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Yoane: I remember we had been knocking on doors of post-production studios with our resumes and demo in our hands. Time following which some of us got job interviews. The others had to wait a while before reaping the fruits of their efforts. As for me, I got my first job with Double Negative as a character animator on Sorcerer’s Apprentice. London is also a place swarming with businesses specialising in advertising. Later on I have been approached by The Mill studio which was hiring a Senior animator for their upcoming ad campaign for Orangina. Then I was contacted by Passion Pictures and got to work on video game cinematic. However, it is when Double Negative invited me to join the teams working on the then biggest project of Disney-Pixar productions, John Carter, that things started getting real serious. That’s when I was reunited with Saïdou and a few other countrymen with whom I enjoyed speaking creole while at work. This was the highest point in a succession of years filled with passion that we spent in the English Capital. While immersed in Anglo-Saxon culture we were always pushing back our own boundaries.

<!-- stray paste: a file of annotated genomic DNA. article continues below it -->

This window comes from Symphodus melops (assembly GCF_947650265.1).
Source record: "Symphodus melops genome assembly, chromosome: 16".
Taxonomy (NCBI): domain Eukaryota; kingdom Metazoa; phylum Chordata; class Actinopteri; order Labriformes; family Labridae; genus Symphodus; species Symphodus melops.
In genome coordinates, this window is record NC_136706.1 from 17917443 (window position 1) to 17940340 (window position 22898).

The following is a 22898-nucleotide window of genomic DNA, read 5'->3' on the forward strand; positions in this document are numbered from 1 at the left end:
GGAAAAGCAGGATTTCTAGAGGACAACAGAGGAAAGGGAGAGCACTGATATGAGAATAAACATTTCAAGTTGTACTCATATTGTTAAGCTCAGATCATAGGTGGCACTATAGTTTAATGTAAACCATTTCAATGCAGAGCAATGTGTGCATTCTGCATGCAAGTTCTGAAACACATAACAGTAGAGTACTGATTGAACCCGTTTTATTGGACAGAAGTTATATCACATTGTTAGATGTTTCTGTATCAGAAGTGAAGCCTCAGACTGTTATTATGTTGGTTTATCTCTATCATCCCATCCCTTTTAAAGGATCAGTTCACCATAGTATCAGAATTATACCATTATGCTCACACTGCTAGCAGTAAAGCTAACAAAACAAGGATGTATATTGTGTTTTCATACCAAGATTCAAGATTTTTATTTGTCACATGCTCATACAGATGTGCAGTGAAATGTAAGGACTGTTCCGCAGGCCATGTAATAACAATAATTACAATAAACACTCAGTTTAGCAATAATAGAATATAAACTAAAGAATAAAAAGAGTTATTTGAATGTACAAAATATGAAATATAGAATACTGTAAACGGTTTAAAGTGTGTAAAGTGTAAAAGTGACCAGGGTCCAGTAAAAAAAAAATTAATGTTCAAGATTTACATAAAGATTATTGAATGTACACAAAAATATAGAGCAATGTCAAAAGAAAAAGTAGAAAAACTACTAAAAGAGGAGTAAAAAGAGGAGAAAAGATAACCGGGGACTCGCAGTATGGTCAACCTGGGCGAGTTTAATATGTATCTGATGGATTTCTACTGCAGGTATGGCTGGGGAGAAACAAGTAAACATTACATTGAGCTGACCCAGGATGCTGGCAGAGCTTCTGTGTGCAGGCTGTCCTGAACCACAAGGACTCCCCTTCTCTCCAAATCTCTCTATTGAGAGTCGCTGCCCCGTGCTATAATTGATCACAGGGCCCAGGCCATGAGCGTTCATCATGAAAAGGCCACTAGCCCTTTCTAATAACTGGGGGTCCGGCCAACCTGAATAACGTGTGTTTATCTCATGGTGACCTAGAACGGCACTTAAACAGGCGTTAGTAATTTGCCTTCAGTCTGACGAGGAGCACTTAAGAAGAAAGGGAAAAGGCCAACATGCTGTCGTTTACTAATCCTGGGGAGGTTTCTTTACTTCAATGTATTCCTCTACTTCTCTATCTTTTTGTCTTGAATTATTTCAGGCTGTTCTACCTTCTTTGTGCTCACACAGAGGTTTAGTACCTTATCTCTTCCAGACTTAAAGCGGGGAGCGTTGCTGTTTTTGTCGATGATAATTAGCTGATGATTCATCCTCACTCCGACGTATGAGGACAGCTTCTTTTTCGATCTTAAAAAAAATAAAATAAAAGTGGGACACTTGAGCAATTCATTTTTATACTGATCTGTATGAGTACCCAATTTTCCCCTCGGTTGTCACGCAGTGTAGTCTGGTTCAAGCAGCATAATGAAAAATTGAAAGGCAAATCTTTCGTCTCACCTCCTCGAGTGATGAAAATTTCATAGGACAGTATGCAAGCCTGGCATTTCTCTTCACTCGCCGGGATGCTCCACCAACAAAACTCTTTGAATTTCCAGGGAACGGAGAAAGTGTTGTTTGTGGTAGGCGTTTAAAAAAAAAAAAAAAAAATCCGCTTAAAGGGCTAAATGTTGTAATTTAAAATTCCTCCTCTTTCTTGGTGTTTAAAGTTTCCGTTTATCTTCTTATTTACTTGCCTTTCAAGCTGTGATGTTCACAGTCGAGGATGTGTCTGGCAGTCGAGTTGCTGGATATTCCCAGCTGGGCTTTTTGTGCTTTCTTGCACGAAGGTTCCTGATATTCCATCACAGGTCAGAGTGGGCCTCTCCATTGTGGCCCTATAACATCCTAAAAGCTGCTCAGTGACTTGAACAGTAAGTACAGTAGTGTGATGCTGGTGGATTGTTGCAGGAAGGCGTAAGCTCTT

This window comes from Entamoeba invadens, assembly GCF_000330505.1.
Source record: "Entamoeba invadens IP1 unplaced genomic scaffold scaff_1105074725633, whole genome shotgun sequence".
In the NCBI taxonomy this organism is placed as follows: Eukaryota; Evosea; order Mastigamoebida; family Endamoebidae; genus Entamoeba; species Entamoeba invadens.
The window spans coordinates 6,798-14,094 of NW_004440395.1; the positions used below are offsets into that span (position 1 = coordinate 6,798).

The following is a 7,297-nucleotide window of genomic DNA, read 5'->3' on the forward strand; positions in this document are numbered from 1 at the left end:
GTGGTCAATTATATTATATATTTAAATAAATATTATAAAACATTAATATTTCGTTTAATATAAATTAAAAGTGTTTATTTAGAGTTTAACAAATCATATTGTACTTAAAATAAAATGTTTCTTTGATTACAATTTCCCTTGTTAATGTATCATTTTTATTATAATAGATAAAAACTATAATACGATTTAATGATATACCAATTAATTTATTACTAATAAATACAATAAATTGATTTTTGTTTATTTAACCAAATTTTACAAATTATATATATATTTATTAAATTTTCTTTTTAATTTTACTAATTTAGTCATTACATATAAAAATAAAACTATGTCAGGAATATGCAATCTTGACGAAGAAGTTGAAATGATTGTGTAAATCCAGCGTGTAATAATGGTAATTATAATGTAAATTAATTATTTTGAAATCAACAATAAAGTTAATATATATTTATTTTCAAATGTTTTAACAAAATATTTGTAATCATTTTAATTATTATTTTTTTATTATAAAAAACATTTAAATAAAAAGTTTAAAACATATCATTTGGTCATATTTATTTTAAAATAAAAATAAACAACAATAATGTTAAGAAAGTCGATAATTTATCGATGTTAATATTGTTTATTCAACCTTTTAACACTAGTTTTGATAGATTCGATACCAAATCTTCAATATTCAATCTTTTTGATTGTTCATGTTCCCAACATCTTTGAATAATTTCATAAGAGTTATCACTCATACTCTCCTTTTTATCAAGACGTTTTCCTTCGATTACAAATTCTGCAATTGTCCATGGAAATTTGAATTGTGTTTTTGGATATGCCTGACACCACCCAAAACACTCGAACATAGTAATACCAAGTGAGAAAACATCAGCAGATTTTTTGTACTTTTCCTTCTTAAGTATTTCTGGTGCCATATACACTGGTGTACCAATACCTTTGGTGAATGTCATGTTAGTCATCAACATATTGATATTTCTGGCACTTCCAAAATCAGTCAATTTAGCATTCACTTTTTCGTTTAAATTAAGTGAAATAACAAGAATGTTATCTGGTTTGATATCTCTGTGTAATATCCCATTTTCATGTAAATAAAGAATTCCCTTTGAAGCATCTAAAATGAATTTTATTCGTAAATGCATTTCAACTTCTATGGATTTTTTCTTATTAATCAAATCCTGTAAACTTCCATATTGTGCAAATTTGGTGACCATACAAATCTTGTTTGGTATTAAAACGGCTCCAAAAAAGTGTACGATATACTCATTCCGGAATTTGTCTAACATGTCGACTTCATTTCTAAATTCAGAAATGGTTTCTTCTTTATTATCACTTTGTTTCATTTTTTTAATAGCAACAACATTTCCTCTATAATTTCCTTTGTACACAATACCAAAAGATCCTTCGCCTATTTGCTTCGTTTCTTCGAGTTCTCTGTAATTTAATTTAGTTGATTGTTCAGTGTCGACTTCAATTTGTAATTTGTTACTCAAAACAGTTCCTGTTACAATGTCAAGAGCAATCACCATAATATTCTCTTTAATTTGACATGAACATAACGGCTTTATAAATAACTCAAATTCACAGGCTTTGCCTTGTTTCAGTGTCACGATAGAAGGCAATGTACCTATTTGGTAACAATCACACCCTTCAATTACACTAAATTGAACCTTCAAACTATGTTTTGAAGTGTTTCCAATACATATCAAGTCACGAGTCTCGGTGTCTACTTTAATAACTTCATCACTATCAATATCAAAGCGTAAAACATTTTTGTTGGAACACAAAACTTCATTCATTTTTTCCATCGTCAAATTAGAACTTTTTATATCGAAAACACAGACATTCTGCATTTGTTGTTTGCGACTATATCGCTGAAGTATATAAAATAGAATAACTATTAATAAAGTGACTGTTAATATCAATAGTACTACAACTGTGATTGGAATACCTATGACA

John Carter © Disney Pixar

Saïdou: Still, I also remember we were beginning to feel homesick and a growing need to share our knowledge and skills. However, after leaving London, and even after a short-lived Irish experience, new opportunity came by, pushing the awaited return home further down the list of priorities. I moved to New-Zealand for a year after working for Double Negative. I joined the prestigious studio of Peter Jackson, Weta Digital to which we owe The Lord of the Rings, King Kong, and Avatar. I have joined the studio as Senior Lighting Technical Director for the VFX team working on The Hobbit, An Unexpected Journey. It was a dream come true for me who, as a student in Paris, had been keeping a Gollum poster on my flat’s wall for years. It was in fact a wonderful year for me, as much in terms of exceptional encounters as in terms of  living environment : New-Zealand offering delightful landscapes that to me have an epic quality.